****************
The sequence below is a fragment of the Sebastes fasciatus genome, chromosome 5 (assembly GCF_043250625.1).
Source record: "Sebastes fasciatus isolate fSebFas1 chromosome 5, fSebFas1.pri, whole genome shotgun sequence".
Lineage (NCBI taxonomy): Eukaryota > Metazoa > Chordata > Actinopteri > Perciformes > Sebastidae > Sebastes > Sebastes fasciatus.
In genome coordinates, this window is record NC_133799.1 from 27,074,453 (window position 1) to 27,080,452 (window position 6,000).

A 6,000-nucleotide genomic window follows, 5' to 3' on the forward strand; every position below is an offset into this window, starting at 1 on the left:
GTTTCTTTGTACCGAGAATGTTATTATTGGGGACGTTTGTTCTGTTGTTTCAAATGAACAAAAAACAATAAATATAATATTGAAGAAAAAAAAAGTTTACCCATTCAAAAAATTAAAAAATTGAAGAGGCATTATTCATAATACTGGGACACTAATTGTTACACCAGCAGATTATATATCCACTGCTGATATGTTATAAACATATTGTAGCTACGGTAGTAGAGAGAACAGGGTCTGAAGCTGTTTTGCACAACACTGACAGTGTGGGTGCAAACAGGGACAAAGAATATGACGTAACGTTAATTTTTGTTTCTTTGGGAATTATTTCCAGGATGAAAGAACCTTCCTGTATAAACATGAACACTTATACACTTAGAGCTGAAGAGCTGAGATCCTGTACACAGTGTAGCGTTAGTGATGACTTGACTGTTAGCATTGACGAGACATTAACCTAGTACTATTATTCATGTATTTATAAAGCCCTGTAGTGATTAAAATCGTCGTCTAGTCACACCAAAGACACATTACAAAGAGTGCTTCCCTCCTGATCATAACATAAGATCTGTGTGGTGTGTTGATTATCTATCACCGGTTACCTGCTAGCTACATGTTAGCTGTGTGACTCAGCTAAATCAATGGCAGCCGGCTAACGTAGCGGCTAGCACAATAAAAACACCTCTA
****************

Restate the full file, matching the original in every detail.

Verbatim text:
The sequence below is a fragment of the Sebastes fasciatus genome, chromosome 5 (assembly GCF_043250625.1).
Source record: "Sebastes fasciatus isolate fSebFas1 chromosome 5, fSebFas1.pri, whole genome shotgun sequence".
Lineage (NCBI taxonomy): Eukaryota > Metazoa > Chordata > Actinopteri > Perciformes > Sebastidae > Sebastes > Sebastes fasciatus.
In genome coordinates, this window is record NC_133799.1 from 27,074,453 (window position 1) to 27,080,452 (window position 6,000).

A 6,000-nucleotide genomic window follows, 5' to 3' on the forward strand; every position below is an offset into this window, starting at 1 on the left:
GTTTCTTTGTACCGAGAATGTTATTATTGGGGACGTTTGTTCTGTTGTTTCAAATGAACAAAAAACAATAAATATAATATTGAAGAAAAAAAAAGTTTACCCATTCAAAAAATTAAAAAATTGAAGAGGCATTATTCATAATACTGGGACACTAATTGTTACACCAGCAGATTATATATCCACTGCTGATATGTTATAAACATATTGTAGCTACGGTAGTAGAGAGAACAGGGTCTGAAGCTGTTTTGCACAACACTGACAGTGTGGGTGCAAACAGGGACAAAGAATATGACGTAACGTTAATTTTTGTTTCTTTGGGAATTATTTCCAGGATGAAAGAACCTTCCTGTATAAACATGAACACTTATACACTTAGAGCTGAAGAGCTGAGATCCTGTACACAGTGTAGCGTTAGTGATGACTTGACTGTTAGCATTGACGAGACATTAACCTAGTACTATTATTCATGTATTTATAAAGCCCTGTAGTGATTAAAATCGTCGTCTAGTCACACCAAAGACACATTACAAAGAGTGCTTCCCTCCTGATCATAACATAAGATCTGTGTGGTGTGTTGATTATCTATCACCGGTTACCTGCTAGCTACATGTTAGCTGTGTGACTCAGCTAAATCAATGGCAGCCGGCTAACGTAGCGGCTAGCACAATAAAAACACCTCTA